Your triceps are an incredibly important muscle!
They’re so much more than just “glamor muscles”, despite the fact that they’re among the only muscles people see every day.
Triceps give your arms definition, and far more size than the biceps. In fact, between 55 and 65% of your arm size comes from the triceps muscles. Your biceps have a fraction of the growth potential that your triceps do. If you want bigger arms, you need to spend more time training your triceps.
But the muscles aren’t just for show. They’re the first triceps muscles that are engaged with any “push” movement.
Your triceps are engaged in every single pushing movement—Shoulder Presses, Bench Presses, Push-Ups, Handstand Push-Ups. Whether the target is your chest (like Bench Presses) or your shoulders (like Shoulder Presses), your triceps have to work to aid the larger muscle groups in doing the pushing work.
Your triceps also play an important role in your upper body and upper arms mobility. They help move your arms at the elbows, and improve your range of motion. They’re vital for any activity that utilizes upper body muscles (particularly swimming and boxing).
To put it succinctly: you need to spend time strengthening your triceps. Your ability to exercise and lift heavy depends on it!
Understanding Your Triceps Muscles
The triceps assist in the stability of the shoulder joint by retraction and extension of the elbow joint, as well as assisting with shoulder flexion. The triceps muscles on the backs of your arms are actually made up of three parts:
- The long head. This is the “inner” part of your upper triceps, the part closest to your body.
- The lateral head. This is the “outer” part of your upper triceps, the part farthest from your body.
- The medial head. This is the lower part of your triceps, which connects just behind your elbow. It’s also the smallest part.
The long head connects to your scapula (shoulder bone), the lateral head is connected to your humerus (upper arm), and the medial head is connected only to the lower part of your humerus with a tendon that stretches down to the ulna (one of your forearm bones).
Triceps serve the function of extending your forearm from the elbow, as well as helping to extend and adduct (move inward) the arms at the shoulder.
The medial head does most of the work of extending the arm, but it’s the two upper heads—long and lateral—that develop the serious pushing power. Hence, they also develop the greatest size.
Go stand in the mirror and flex the muscles on the back of your arm. You’ll notice that you naturally extend your arm downward, of which the upper two heads are flexed. Often, the long head (closer to your body) is larger than your lateral (outward) head. This is because of the two heads, the long head is more engaged in pushing activities.
What does this mean for your triceps training? It means that you need to incorporate exercises that focus more on the lateral head, to help you develop better overall strength. Expanding the lateral head also helps to build greater muscle definition and arm breadth. Your arm will get thicker and the lateral part of your triceps muscle will be more visible than the long head, when viewed from the front.
To improve the definition and strength of both long and lateral heads, it’s a good idea to train using dumbbells. Barbell triceps exercises engage both arms at once, which typically builds more strength in the long head (which does more of the “pushing” work). This isn’t at all a bad thing—it helps you to develop greater push power—but it does focus more on the long head, the larger of the two upper triceps heads.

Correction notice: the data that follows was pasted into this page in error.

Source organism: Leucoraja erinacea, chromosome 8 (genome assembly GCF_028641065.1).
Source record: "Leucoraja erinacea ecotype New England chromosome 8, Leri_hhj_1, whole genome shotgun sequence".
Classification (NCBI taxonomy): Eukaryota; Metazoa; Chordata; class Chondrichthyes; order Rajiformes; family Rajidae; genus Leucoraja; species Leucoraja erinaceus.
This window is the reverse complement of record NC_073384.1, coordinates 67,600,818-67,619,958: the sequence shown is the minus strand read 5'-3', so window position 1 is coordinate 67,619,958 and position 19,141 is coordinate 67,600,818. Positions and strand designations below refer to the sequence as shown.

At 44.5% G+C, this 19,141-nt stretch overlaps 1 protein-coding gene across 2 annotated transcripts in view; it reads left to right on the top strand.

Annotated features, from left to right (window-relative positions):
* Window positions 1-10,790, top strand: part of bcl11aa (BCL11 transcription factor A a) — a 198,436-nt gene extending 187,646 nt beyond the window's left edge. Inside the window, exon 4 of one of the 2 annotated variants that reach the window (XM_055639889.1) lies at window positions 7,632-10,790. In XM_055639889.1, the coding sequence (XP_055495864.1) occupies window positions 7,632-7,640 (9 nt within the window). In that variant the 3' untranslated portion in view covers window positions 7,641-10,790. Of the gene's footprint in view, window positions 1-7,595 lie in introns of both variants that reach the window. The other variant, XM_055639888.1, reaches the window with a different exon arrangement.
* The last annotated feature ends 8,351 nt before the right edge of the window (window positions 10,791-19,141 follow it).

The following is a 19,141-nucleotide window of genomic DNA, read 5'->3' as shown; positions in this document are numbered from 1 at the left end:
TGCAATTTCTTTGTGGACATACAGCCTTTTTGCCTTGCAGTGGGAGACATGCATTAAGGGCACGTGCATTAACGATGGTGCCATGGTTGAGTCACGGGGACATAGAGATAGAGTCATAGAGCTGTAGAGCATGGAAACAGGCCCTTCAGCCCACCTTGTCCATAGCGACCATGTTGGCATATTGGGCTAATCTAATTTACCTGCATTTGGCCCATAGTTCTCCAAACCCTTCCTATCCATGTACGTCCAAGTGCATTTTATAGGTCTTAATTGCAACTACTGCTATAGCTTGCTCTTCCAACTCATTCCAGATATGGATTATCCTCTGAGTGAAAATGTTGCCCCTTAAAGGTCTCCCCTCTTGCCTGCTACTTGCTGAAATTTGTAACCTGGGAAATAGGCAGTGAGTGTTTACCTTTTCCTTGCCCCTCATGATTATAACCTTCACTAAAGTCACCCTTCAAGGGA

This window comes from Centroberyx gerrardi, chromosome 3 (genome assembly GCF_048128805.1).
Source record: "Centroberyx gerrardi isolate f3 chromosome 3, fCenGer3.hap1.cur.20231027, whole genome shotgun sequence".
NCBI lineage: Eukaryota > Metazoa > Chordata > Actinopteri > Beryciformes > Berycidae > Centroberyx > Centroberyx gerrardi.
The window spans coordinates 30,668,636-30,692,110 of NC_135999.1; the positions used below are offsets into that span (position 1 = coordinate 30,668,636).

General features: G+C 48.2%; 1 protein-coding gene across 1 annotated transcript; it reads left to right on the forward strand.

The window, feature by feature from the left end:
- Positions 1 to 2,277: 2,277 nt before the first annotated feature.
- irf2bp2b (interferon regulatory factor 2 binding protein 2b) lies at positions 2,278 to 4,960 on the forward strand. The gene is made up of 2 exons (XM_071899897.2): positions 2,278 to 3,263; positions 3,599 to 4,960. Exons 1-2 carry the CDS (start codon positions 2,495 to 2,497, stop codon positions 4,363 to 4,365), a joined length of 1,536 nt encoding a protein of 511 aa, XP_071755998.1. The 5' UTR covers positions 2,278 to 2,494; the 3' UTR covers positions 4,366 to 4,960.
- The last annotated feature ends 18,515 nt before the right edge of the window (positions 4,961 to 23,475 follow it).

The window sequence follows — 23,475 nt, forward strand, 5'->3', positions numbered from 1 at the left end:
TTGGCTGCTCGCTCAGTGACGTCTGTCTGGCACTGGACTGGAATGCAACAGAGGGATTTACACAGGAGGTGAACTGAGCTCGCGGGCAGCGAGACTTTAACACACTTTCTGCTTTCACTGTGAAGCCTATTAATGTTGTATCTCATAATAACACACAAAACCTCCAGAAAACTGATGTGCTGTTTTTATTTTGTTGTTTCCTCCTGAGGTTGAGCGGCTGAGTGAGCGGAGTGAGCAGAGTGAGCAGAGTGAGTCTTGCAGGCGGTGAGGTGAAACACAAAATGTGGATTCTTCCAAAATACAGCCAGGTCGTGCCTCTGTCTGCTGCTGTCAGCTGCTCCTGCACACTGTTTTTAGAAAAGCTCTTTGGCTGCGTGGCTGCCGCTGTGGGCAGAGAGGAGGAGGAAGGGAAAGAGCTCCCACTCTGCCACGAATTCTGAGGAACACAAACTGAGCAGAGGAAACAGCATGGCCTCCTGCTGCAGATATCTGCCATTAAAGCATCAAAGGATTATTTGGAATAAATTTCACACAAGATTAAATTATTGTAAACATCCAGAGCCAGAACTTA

Using dumbbells isolates your arms, forcing them to work one at a time and giving you greater focus on the specific part of the muscle you want to target.
We’ve collected our favorite dumbbell exercises for triceps below, and you’ll find that incorporating them into your workout can help you build serious power while still allowing you to focus on the specific part of the triceps you want to strengthen and grow.
The 11 Best Dumbbell Tricep Exercises
1. Overhead One-Handed Dumbbell Extension
If you want a good “starter” movement that targets your triceps, the overhead dumbbell extension is your best choice. The one-handed variation allows you to rotate your arm to just the right angle to target both the lateral and medial triceps heads according to your specific musculature and joint mobility.
You’ll find that it’s very easy on your shoulder with great options for adapting posture and form according to any instabilities or limitations (caused by injuries), but because it’s all on one arm, you may find it has a higher risk of straining your elbow and overworking the medial muscle head. It’s always best to start light and work your way up to greater weight in order to perform this exercise safely.
2. Overhead Two-Handed Dumbbell Extension
There’s a trade-off when you switch from one-handed to two-handed: you get better stability and greater power in the two arms combined, but your potential range of motion is limited and you are unable to target specific parts of the muscle by adapting your form.
Still, for those who want to maximize gains, doing the overhead two-handed dumbbell extension is the way to go. You get both arms involved in the lift, which allows you to push together (push off each other, too) in order to lift more weight. You’ll often find that the combined force of your two arms is more than double the force of a single arm lifting alone.
3. Dumbbell Kickback / Single Arm Tricep Kickback
This movement is the crème de la crème for your triceps workout, one guaranteed to hit all three muscle heads. It’s an isolation movement that only allows movement at the elbow, and it requires you to keep your shoulder and torso perfectly still in order to maximize its effectiveness.
The beauty of this exercise: it’s incredibly easy to do and typically requires fairly light weight. It’s a great “finishing” move to maximize triceps muscle growth and strength.